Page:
Monkey Mind is a Buddhist term for mental noise. It’s what can happen when (if you’re lucky) you are having a massage and trying to enjoy the experience. If you are like I am, focusing on a massage is difficult because there is so much swirling around my brain: to-do lists, the sound of steps in the hall, the masseuse’s breathing, my itchy nose and–the granddaddy of them all–self-reproach for the inability to relax and enjoy the experience.
A couple of weeks ago I spent a morning meditating with my son and daughter-in-law and 20 of their fellow-Buddhists in a zendo in the Sierra foothills. The meditation period was divided into four 30-minute segments with 10-minute breaks between each of the sessions. If your idea of Buddhism is that it is an easy-going sort of practice, scotch that idea immediately. The sessions are precisely timed, the meditation cushions are set out in a pattern around the room and there is a gong for every segment of the proceedings.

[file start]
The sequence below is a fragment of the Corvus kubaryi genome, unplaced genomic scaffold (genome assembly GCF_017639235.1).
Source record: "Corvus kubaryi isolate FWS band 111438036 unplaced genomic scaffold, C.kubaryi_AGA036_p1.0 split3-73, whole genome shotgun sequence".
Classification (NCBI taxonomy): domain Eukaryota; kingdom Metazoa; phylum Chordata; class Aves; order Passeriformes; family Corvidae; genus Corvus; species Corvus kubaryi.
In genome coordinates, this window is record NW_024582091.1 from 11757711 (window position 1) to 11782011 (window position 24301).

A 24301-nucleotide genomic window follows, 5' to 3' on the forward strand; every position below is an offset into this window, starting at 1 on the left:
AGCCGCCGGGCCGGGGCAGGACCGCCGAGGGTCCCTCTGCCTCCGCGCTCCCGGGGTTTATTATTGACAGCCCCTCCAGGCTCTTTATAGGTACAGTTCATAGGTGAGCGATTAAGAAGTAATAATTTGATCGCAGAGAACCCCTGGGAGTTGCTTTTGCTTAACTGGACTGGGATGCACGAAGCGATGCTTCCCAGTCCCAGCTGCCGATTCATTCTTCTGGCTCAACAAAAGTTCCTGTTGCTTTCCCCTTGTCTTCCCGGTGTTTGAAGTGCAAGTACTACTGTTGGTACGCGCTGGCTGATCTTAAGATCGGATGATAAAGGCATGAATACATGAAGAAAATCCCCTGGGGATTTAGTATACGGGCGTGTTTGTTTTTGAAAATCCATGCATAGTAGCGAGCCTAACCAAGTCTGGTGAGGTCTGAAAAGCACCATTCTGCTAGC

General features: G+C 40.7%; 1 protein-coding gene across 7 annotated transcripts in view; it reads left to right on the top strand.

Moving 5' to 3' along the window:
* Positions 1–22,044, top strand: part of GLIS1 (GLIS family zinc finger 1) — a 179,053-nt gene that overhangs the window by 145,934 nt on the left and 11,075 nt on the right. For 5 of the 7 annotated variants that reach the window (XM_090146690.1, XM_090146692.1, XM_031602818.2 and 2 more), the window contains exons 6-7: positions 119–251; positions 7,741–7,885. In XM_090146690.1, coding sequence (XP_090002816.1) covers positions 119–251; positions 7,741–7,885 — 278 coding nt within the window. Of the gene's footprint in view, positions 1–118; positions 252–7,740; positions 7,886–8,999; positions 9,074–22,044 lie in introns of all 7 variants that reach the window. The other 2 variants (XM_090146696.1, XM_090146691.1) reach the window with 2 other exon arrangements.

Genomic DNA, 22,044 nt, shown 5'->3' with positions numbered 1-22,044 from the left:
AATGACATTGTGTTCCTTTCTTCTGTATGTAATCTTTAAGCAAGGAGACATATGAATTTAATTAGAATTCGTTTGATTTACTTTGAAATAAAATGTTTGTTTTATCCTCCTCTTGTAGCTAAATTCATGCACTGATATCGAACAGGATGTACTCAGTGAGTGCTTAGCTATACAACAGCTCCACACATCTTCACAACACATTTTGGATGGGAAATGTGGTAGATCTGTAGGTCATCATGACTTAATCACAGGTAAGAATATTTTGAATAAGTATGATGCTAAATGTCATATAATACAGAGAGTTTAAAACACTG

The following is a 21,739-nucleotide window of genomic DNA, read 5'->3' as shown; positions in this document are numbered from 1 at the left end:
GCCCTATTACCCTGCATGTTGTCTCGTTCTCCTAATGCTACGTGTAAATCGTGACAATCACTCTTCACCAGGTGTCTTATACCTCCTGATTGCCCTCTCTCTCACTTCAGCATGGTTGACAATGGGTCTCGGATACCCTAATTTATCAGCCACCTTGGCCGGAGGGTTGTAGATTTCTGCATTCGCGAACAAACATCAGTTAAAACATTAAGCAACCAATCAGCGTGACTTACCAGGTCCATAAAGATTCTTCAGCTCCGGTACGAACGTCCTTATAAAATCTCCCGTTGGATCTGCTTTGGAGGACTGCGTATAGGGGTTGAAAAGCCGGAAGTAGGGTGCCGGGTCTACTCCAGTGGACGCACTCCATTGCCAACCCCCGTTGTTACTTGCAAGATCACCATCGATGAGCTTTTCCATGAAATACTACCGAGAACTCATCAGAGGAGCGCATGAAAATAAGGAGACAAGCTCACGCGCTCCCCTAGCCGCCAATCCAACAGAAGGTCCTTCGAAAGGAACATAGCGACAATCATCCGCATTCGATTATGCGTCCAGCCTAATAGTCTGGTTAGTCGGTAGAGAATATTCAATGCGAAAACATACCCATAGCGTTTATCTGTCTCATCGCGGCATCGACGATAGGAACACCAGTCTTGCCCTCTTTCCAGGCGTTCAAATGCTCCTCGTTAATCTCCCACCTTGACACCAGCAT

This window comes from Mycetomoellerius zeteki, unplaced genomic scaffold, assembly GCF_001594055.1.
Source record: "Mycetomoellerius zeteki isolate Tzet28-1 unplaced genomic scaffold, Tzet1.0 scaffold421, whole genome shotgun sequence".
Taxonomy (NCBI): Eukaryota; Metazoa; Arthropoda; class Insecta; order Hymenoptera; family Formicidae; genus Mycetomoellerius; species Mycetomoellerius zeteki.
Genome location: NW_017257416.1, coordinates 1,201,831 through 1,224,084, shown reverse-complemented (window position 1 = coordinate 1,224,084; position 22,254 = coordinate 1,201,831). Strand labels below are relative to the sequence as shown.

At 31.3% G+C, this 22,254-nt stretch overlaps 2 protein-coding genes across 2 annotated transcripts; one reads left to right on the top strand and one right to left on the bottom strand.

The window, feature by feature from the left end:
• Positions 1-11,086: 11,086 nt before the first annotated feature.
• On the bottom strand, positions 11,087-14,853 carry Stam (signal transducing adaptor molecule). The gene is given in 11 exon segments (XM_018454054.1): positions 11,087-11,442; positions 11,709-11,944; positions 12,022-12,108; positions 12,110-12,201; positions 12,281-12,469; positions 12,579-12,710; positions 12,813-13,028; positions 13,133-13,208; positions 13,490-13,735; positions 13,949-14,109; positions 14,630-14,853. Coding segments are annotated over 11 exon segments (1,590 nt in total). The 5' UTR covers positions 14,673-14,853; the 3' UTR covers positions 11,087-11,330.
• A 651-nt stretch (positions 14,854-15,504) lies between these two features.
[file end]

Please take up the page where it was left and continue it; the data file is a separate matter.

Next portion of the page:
Clearing one’s Monkey Mind is difficult. To make it easier, many meditators count their breaths. One breath in, one breath out: 1-1, 2-2, 3-3—up to 10. I use this system when I go to sleep at night and it works well. But at the zendo there was so much noise in my fevered brain that I would get up to 23 or more before I reined my thoughts in and went back to one. The brain noise felt literal: a marching band of worries, physical discomfort from sitting still, self-recrimination for being unable to concentrate and repressed giggles at the various digestive noises in the room. When the occasional period of clarity made an appearance, it was exciting (in a calm kind of way, of course).